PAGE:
• Useful for some sores or abscesses (where blood deficiency and stasis are involved).
Dang gui’s combination of nourishing and moving qualities means that it can nourish blood without blocking it and it can move blood without depleting it.
• Injected into acupoints in China for pain (neuralgias, ischemic, arthritis – this form of therapy is not used for acute pain, tumors, infections).
• May reduce vascular plaque formation.
• Compared to Bai shao, both are used for pain and blood deficiency patterns. Bai shao is more appropriate for blood deficiency accompanied by heat, while Dang gui is used more for blood deficiency accompanied by cold.
• Doctrine of signatures (to my eye, anyway [PLB]): shaped like a uterus.
• The four parts of Dang gui:
Dang Gui Tou: head of the root. Most tonifying, less ability to promote blood circulation. DY: Quickens the blood and stops bleeding. Often stir-fried until carbonized to reinforce its hemostatic action.
• Dang Gui Shen: body of the root. Slightly more tonifying than moving.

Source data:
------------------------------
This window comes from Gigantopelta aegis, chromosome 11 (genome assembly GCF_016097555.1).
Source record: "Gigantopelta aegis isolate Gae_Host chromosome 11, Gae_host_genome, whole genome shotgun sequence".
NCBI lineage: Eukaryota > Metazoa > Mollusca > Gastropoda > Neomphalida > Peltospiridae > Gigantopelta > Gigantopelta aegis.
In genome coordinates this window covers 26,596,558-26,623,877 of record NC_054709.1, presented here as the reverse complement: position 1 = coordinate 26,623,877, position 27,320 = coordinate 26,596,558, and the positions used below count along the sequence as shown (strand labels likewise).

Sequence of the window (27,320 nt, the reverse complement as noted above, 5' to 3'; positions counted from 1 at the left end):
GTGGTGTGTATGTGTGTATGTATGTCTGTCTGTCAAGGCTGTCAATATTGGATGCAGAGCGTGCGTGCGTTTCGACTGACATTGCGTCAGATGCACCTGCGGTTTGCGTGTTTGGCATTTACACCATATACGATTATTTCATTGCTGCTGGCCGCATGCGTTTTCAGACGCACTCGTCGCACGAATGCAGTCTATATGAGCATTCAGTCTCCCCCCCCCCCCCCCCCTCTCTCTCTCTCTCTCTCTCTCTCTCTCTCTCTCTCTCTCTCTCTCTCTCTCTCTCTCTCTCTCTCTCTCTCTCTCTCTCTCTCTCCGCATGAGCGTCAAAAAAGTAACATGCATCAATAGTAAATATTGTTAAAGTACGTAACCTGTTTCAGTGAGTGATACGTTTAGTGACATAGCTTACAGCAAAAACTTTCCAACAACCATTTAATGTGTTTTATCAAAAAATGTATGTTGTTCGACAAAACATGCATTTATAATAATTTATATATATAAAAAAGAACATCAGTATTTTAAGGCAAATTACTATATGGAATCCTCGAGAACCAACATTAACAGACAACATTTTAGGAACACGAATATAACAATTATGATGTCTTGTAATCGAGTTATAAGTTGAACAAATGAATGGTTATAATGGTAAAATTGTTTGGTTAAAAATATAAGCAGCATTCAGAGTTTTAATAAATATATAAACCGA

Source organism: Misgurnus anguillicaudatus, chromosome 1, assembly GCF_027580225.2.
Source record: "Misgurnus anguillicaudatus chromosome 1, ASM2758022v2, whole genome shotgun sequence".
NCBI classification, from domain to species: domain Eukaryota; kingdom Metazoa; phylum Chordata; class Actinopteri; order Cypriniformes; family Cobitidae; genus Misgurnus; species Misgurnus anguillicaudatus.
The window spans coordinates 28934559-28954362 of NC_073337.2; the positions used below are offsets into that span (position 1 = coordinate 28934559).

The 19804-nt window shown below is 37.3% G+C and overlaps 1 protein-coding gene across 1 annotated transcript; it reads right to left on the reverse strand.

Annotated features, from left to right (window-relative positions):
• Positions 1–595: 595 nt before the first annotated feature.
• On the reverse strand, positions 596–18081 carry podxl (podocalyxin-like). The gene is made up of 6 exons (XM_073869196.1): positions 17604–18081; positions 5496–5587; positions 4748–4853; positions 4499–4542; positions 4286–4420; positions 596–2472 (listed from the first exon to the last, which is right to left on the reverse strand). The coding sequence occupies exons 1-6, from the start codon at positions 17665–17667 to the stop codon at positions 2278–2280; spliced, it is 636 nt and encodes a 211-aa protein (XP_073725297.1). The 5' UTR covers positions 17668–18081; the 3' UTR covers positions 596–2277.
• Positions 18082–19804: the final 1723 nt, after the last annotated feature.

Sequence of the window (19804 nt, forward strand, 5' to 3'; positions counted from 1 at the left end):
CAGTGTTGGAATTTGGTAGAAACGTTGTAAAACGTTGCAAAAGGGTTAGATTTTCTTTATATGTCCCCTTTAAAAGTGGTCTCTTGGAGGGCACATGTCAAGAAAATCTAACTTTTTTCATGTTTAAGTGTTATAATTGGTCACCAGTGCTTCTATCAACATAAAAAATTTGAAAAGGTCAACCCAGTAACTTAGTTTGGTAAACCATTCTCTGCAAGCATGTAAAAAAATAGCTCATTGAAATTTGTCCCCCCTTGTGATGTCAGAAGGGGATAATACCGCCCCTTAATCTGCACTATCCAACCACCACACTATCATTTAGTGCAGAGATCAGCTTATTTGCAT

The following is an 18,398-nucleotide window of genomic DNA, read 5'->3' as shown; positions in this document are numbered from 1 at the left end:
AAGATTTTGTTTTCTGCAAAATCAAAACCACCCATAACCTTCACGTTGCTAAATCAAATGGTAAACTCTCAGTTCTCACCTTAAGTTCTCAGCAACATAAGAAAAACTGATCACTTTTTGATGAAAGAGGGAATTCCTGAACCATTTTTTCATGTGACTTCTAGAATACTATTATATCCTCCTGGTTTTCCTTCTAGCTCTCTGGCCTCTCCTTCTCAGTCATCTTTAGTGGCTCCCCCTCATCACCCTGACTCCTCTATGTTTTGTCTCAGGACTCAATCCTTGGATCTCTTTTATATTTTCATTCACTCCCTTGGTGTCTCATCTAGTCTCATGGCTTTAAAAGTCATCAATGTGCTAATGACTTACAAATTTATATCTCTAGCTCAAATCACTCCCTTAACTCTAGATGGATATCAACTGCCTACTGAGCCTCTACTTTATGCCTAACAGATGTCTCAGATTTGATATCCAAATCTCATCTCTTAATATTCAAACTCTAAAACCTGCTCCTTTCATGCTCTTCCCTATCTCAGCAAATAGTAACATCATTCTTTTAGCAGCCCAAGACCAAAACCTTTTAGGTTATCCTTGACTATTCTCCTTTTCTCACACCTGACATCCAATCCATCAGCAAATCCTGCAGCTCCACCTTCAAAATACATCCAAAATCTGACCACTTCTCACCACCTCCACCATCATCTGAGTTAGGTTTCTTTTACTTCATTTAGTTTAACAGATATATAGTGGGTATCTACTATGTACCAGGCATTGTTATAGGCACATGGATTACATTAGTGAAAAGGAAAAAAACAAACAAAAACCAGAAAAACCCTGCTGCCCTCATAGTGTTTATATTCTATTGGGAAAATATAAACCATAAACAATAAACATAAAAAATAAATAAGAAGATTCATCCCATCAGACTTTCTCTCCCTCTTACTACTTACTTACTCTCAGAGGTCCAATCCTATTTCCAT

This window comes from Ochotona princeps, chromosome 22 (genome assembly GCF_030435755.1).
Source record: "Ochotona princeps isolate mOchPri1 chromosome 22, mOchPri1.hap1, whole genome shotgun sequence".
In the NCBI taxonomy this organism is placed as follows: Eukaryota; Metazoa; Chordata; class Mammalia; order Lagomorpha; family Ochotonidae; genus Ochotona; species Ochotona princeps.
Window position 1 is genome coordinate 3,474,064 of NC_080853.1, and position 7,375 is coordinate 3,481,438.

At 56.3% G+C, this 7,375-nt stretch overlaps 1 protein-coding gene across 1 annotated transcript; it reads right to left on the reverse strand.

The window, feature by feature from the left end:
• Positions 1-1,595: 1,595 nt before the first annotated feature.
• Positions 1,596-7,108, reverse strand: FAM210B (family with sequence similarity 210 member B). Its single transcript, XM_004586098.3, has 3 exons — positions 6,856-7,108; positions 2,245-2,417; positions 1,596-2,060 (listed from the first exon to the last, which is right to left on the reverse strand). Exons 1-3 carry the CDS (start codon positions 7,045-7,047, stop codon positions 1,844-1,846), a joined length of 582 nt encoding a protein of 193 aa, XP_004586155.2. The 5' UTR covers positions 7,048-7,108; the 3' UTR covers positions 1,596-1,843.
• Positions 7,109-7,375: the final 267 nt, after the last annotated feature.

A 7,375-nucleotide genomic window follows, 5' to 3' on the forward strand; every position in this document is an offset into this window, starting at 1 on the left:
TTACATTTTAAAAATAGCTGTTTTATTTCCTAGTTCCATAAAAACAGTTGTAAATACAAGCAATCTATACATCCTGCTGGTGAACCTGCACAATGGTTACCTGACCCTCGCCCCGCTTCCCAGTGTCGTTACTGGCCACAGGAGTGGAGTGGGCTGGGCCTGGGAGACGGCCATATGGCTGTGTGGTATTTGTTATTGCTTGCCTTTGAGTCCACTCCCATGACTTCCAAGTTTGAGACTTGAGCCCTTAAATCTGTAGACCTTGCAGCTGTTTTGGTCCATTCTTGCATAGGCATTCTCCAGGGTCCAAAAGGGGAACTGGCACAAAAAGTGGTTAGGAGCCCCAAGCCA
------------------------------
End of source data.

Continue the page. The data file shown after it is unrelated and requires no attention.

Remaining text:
• Dang Gui Wei: tail of the root. More moving than tonifying. DY: Quickens the blood and breaks blood stasis. This part if often wine-processed to reinforce its action.
Dang Gui Xu: the beard of Dang gui – the rootlets of the main and secondary roots. DY: Dang gui xu quickens the blood and frees the flow of the network vessels. This part is often wine-processed to reinforce its action.
Quan Dang Gui: the entire root, which includes the four parts mentioned above. DY: It harmonizes the blood. Li Dong Yuan said, “The head stops bleeding and is directed upwards. The body nourishes the blood and is fixed to the center. The tails break the blood and flow downward. The whole root quickens the blood and treats everything.”
MLT: Rich in nutrients, including vitamin B-12, folic acid, biotin.
• Stimulates hematopoeisis; also has antiplatelet action.
• One compound stimulates the uterus while another relaxes it and increases DNA synthesis and growth of uterine tissue.
• For all forms of anemia, including pernicious.
BII: Regulates estrogen, tones the uterus.
Yoga: Choraka: VPK=; P+ (in excess)
• Tonic, emmenagogue, rejuvenative (especially for Vata), diaphoretic, antispasmodic, analgesic, anti-arthritic.
• Topical: for wounds, ulcers, itching, and to nourish and beautify the skin.
Hsu: The non-volatile water-soluble compounds stimulate uterine muscle, while the volatile oil inhibits (relaxes) uterine muscle.
• Therefore, to contract the uterus, decoct for a long time (cook off the volatile oil).
• To relax the uterus, add Dang gui at the end and cook over low heat and/or for short duration.